Which is why the Hyde Amendment is suddenly an issue in the race for the Democratic presidential nomination.
Some background: The 1976 amendment is named for its sponsor, then-Rep. Henry Hyde of Illinois. It bars federal funds from being spent on abortions for women covered by Medicaid, except in very narrow circumstances. What it means in practice is that if you’re poor, it can be difficult or impossible to afford an abortion.
As the Hyde Amendment was repeatedly renewed over the years, repealing it was never a real possibility, even though many Democrats objected to it. The party considered it essentially a price that had to be paid for Roe’s protections: Abortion rights will continue to exist, but the federal government won’t dirty its hands by making the right real for everyone. It wasn’t until 2016 that the party’s platform explicitly called for repealing the amendment.
Meanwhile, many elected Democrats (often though not always Catholics) said they were “personally opposed” to abortion but nonetheless supported protecting the right as a matter of law. To be frank, it’s a position that deserves more interrogation than it has gotten. If I told you I “personally opposed” white and black people marrying each other but supported Loving v. Virginia, the Supreme Court decision that struck down laws banning interracial marriage, you probably wouldn’t consider me a reliable advocate of civil rights. Nevertheless, the position of the Democratic Party was that as long as you supported the legal right, that was good enough.
One of those who were “personally opposed” was Joe Biden. As Heidi Przybyla of NBC News reports, Biden has a complicated history of support for Roe v. Wade coupled with support for certain kinds of restrictions on abortion.
Most notably, Biden continues to support the Hyde Amendment. He has also voted to restrict federal funding even beyond what Hyde requires and used rhetoric characteristic of the antiabortion movement. “Those of us who are opposed to abortions should not be compelled to pay for them,” he told constituents in a 1994 letter.
This makes him an outlier in the Democratic race. There’s a bill in Congress called the Equal Access to Abortion Coverage in Health Insurance (EACH Woman) Act that would effectively repeal the Hyde Amendment. Among the co-sponsors of its latest version are Kirsten Gillibrand, Kamala D. Harris, Amy Klobuchar, Elizabeth Warren, Cory Booker, Bernie Sanders, Eric Swalwell and Seth Moulton — in other words, every currently serving member of Congress who’s also running for president, with the exception of Michael Bennet, Tulsi Gabbard and Tim Ryan.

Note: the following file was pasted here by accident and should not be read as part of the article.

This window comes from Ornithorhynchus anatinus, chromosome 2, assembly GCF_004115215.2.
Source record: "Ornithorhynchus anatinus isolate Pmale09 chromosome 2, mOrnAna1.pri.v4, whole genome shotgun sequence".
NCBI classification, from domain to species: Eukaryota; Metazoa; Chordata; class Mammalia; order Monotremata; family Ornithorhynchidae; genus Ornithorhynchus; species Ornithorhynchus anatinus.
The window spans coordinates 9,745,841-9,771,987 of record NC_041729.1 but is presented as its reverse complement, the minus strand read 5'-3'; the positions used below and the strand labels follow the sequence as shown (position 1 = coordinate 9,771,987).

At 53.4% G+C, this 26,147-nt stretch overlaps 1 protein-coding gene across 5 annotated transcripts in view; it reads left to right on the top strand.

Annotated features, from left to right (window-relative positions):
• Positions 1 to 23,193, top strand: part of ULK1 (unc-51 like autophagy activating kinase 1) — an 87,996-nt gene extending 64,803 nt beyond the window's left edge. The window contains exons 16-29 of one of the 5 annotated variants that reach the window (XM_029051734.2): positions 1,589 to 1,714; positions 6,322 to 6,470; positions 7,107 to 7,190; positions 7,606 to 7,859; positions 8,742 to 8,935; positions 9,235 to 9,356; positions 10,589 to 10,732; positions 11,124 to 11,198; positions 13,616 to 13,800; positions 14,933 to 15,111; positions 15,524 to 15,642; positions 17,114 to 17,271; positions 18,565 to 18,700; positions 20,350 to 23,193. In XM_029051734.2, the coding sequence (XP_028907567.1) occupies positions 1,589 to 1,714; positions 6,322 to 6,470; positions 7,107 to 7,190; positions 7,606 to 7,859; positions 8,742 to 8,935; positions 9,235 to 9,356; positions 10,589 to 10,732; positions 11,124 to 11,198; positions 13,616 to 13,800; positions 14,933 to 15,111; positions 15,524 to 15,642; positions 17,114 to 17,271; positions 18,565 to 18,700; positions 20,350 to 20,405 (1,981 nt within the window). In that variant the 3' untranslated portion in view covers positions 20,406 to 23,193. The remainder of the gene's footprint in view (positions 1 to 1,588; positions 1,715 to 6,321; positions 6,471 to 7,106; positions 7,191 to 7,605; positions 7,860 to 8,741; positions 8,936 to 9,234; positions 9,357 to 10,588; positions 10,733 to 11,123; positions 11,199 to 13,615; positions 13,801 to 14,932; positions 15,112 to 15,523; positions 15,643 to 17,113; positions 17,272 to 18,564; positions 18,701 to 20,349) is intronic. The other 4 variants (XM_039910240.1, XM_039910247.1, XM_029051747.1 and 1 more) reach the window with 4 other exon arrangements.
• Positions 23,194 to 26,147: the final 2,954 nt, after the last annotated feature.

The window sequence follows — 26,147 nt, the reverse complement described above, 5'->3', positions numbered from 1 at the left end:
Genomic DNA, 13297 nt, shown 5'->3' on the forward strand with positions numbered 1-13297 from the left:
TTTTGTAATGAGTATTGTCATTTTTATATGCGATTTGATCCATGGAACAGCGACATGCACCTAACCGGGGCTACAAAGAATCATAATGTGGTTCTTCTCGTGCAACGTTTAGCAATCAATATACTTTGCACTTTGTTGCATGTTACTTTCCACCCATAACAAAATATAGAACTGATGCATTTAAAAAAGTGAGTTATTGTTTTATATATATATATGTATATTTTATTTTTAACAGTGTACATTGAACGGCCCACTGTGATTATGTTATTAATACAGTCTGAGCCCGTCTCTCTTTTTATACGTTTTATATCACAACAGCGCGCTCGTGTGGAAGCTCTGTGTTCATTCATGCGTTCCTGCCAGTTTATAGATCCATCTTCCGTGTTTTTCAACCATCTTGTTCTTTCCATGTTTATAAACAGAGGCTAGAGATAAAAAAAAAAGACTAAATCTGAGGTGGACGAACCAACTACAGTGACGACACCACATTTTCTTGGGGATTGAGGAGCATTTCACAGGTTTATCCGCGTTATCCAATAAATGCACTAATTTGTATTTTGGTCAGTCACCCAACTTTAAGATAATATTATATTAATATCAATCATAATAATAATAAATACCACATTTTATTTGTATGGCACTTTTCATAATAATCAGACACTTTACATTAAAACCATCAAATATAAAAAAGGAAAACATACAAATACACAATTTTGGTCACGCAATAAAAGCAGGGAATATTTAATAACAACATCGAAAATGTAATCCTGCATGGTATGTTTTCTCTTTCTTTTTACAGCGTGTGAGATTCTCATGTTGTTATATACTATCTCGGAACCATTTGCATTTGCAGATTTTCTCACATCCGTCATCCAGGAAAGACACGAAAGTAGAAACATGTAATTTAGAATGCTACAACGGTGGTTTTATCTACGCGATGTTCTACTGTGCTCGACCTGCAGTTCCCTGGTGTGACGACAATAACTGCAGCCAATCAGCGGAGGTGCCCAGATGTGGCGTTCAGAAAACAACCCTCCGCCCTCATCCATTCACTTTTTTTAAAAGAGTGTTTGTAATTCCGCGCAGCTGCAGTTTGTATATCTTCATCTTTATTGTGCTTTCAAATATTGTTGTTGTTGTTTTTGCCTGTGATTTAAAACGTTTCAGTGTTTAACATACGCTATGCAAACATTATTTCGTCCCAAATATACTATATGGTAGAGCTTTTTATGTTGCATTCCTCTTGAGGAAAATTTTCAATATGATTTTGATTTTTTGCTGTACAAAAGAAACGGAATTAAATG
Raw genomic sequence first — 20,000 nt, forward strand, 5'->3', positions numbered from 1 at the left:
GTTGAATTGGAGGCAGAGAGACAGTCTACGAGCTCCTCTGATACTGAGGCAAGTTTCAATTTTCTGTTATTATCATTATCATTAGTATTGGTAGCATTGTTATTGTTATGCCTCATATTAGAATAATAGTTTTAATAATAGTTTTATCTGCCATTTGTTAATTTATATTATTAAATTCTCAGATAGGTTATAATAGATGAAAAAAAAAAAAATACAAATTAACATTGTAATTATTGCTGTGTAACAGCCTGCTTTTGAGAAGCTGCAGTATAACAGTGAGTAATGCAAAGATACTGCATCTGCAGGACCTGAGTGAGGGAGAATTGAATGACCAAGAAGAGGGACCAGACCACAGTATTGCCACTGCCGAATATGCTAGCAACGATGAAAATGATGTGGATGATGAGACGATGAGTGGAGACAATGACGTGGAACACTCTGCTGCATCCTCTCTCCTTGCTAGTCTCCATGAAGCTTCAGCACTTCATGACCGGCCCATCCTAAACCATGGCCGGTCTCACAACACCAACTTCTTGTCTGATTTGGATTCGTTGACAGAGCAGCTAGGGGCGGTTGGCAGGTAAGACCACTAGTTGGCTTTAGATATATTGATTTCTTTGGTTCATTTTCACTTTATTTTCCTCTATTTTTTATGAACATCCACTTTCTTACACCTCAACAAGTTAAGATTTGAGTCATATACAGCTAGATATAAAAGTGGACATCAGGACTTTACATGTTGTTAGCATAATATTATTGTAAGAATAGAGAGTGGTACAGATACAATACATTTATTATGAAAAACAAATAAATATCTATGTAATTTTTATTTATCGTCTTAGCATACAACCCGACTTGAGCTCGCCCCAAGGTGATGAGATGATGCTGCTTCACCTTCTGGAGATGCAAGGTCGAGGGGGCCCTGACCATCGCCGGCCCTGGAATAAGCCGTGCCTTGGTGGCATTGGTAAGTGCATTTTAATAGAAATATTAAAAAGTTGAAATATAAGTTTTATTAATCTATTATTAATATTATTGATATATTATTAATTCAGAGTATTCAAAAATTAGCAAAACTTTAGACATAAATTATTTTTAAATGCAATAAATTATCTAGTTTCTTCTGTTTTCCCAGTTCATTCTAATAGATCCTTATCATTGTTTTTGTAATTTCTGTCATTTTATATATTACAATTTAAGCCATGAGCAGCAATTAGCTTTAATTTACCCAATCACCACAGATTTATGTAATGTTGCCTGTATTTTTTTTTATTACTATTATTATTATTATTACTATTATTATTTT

Nevertheless, Ryan is on record supporting the repeal of the amendment, as are Pete Buttigieg, Beto O’Rourke, Jay Inslee, Bill de Blasio and Julián Castro. And recently, ThinkProgress reported that the campaigns of Gabbard, John Delaney, John Hickenlooper, Wayne Messam and Marianne Williamson responded to an inquiry by saying they support federal funding for abortion, which would put them in opposition to the amendment.
Which leaves us with three candidates — Bennet, Mike Gravel and Andrew Yang — who haven’t said anything publicly I could find about the Hyde Amendment or the broader issue of federal funding for abortion. And only one out of the 24 — Joe Biden — who explicitly says he supports it.
This is just one of many issues where Biden has what used to be a pretty mainstream position within the party that has more recently become controversial. And the more questions he gets asked about it, the harder it’s going to be to defend.
Because if you believe women should have a right to an abortion, that right ought to have practical meaning for everyone. We believe that the Constitution’s right of due process requires that you have legal representation if you’re accused of a crime, but we don’t say that if you can’t afford it, tough luck. We provide public defenders, because the right would be hollow if it were available only to those who could afford it.
As for Biden’s argument — “Those of us who are opposed to abortions should not be compelled to pay for them" — that’s also entirely unpersuasive. All of us pay for things with our tax dollars that we don’t approve of, every single day. The moral objection some people might have to a given expenditure — even if they feel really strongly about it — isn’t a veto over what everyone else thinks ought to be the policy.
The simple way to think about this issue is that the party has moved left and therefore left some people behind. But it might be better understood as the party finally getting fed up with apologizing for what they believe, and acting accordingly. Everyone seeking to be the party’s leader is going to have to decide where that leaves them.